Tale of settled scores


Adriana Lisboa’s meditation on unspoken moral codes and the role of women in Brazil is an elegant way of dealing with a hard subject


Symphony in White
Adriana Lisboa, translated by
Sarah Green
2010, Texas Tech University Press
192 pages

Reviewed by Georgina Jiménez

WHAT THE author intended to be a combination of painting and music in words ended up turning into an interesting series of meditations about generational gaps, family dynamics, unspoken moral codes and the role of women in modern Brazil.

Four generations of them, from the blue-eyed and stern Otacília; to the emotionally warm Great-Aunt Berenice; docile-demure-submissive-well-mannered Clarice; her curious and rebellious sister Maria Inés; and Maria Inés’ oblivious teenage daughter Eduarda.

Adriana Lisboa has composed a beautifully crafted tale about searching and finding for which she was awarded the José Saramago Prize in 2003.

At 40 something, Maria Inés looks back to the time when she and her eternal accomplice tried to grow a money tree in a forbidden quarry, and realises that her marriage now is not what she ever imagined it would be. It is Christmas, but she looks ahead to the changes a New Year will bring.

Circular narrative

Lisboa’s circular narrative takes the reader to an idyllic farm in Jabuticabais, southern Brazil in the 1960s, where nothing ever happens to dreamy-eyed children, except for marriages, producing more children. That is, until mother decides that 14-year-old Clarice, her oldest daughter, is big enough to study in Río. The night before Clarice leaves, as she kindly saves an old white dress of hers for the little sister whom she will miss, her best friend is brutally murdered. Clarice’s memories of that farm will remain tarnished for the rest of her life.

Nine year-old Maria Inés, in contrast, is too curious and blunt for her own good, and has what can be perceived as a very exaggerated imagination and a certain amorality in her scientific conclusions. She is clearly too much to bear for the generation of her hermetic and detached parents. She imitates Clarice’s submissive ways yet resolves to abandon the restrictive confines of the farm. What she ignores is that she never fitted the landscape anyway and, much to her mother’s relief, she, too, will be sent away.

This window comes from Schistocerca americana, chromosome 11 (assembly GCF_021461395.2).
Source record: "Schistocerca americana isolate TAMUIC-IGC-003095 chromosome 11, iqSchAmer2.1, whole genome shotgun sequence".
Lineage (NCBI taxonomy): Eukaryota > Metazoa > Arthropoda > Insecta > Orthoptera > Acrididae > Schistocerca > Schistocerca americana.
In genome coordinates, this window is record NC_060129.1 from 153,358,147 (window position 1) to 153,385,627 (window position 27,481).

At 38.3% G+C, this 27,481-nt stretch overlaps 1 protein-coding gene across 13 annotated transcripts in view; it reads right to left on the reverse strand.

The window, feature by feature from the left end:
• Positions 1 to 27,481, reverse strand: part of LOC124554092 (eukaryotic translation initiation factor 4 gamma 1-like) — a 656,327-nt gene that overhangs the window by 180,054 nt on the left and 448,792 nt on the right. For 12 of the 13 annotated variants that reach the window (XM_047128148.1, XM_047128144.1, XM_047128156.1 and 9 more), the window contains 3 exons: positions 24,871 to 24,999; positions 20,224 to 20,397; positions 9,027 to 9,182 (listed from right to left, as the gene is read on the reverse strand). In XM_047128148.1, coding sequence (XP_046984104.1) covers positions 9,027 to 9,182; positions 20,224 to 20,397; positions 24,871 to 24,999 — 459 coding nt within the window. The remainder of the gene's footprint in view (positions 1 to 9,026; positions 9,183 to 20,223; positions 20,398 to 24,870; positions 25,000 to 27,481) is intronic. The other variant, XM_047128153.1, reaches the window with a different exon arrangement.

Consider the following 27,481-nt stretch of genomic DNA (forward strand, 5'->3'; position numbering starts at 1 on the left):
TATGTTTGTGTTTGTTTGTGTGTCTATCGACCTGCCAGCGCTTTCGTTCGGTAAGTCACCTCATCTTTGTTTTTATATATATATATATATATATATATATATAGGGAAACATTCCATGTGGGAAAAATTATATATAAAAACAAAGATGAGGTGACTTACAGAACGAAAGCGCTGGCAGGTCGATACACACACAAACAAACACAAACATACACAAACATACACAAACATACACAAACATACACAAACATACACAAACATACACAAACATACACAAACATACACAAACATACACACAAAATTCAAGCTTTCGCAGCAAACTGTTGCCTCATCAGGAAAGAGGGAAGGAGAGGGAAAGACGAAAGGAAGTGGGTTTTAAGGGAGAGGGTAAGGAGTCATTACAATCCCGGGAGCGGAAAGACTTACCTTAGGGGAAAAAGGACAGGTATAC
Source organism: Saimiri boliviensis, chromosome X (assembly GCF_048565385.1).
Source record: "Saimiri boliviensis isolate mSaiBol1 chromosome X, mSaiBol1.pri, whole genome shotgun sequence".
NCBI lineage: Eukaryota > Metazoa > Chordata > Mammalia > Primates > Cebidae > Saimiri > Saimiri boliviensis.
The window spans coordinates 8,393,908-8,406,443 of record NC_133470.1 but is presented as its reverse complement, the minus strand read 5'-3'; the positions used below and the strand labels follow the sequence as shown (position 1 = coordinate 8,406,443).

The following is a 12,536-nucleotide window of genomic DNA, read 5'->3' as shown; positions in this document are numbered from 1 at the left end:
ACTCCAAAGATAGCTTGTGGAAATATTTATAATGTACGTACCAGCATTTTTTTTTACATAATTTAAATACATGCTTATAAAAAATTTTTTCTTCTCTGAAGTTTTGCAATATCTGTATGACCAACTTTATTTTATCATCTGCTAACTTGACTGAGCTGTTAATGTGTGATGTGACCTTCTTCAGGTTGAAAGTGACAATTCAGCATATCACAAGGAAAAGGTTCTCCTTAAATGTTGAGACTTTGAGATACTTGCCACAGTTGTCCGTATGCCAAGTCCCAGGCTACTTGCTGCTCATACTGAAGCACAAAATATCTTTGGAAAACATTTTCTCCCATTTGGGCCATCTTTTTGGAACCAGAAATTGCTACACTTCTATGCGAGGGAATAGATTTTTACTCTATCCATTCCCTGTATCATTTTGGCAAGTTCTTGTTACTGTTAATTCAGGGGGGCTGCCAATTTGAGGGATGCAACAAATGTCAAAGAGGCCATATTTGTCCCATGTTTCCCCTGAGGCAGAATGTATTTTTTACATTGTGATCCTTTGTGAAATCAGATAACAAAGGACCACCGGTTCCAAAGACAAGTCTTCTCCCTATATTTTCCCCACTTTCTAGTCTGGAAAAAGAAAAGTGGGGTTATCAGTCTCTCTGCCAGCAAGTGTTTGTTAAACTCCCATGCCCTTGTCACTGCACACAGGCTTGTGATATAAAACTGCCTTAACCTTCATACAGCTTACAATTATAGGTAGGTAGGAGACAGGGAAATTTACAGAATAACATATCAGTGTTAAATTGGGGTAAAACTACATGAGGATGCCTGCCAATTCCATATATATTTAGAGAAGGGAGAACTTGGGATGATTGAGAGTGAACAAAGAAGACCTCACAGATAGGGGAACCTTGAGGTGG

Both sisters undergo a catharsis while in the big city. The pale and pristine Clarice becomes a sculptor, and spends there the best days of her life. Clarice’s short break will end in a predictable marriage to a neighbour in Jabuticabais. Later, Maria Inés will become the muse of Tomás, a budding artist who, at first sight, falls for the girl with the flowing dress from James Abbott McNeil Whistler’s Symphony in White. Eventually, the muse will dissolve from the predictability of love and old conventions, travel to Venice, turn into a doctor and live within the peaceful white marble walls of wealth.

With Otacília’s death, however, the stillness of the sisters’ life will be shattered, and the provincial palour of the farm will fall away to reveal its ugly, true colours.

The book has the melancholic intensity of Brahms’ “Opus 40” for horn, violin and piano, which for the purpose of the novel harmonically encompasses how some generations rewrite stories, while others uncover them. Its portrayal of men as mere passers by, the pieces of a puzzle and clues for discovering the real events in the lives of the women, complement fittingly the main characters’ soul searching.

Lisboa’s capacity for dealing elegantly with hard subjects is cleverly matched by the poetry in her descriptions. The reader can feel, like one listening to a musical piece, the tempo of the story, an achievement that derives from the author’s own knowledge of music (she is a trained singer and musician). She also reveals much empathy with the stories of each character as a youngster.

What is less clear is whether the fleeting references to atrocities committed by the military dictatorship intend to mirror the events in the novel. If the author’s real intention is to discuss the individual’s self-censorship in the face of brutality, she fails.

Nonetheless, what Lisboa does master is the creation of lovable and despicable characters, and a fluid prose so intense it can be likened to the flight of a butterfly at the edge of a cliff.

Georgina Jiménez is a freelance Mexican writer

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